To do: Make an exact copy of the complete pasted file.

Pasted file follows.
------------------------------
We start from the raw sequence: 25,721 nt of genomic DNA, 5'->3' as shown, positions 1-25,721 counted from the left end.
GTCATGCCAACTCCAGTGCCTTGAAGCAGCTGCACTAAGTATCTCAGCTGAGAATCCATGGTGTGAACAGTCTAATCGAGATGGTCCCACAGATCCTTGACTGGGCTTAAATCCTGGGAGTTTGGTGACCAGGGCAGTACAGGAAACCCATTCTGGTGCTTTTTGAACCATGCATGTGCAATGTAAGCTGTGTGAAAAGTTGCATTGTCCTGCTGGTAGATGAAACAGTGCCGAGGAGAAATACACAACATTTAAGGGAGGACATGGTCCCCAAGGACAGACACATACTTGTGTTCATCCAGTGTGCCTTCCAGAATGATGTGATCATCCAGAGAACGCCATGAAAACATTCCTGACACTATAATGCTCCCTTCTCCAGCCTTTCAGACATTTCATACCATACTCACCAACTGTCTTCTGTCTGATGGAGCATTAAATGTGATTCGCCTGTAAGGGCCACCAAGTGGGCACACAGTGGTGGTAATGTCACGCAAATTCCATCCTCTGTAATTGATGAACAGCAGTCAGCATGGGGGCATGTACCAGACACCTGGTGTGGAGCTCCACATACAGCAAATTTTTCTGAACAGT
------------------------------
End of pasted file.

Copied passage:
We start from the raw sequence: 25,721 nt of genomic DNA, 5'->3' as shown, positions 1-25,721 counted from the left end.
GTCATGCCAACTCCAGTGCCTTGAAGCAGCTGCACTAAGTATCTCAGCTGAGAATCCATGGTGTGAACAGTCTAATCGAGATGGTCCCACAGATCCTTGACTGGGCTTAAATCCTGGGAGTTTGGTGACCAGGGCAGTACAGGAAACCCATTCTGGTGCTTTTTGAACCATGCATGTGCAATGTAAGCTGTGTGAAAAGTTGCATTGTCCTGCTGGTAGATGAAACAGTGCCGAGGAGAAATACACAACATTTAAGGGAGGACATGGTCCCCAAGGACAGACACATACTTGTGTTCATCCAGTGTGCCTTCCAGAATGATGTGATCATCCAGAGAACGCCATGAAAACATTCCTGACACTATAATGCTCCCTTCTCCAGCCTTTCAGACATTTCATACCATACTCACCAACTGTCTTCTGTCTGATGGAGCATTAAATGTGATTCGCCTGTAAGGGCCACCAAGTGGGCACACAGTGGTGGTAATGTCACGCAAATTCCATCCTCTGTAATTGATGAACAGCAGTCAGCATGGGGGCATGTACCAGACACCTGGTGTGGAGCTCCACATACAGCAAATTTTTCTGAACAGT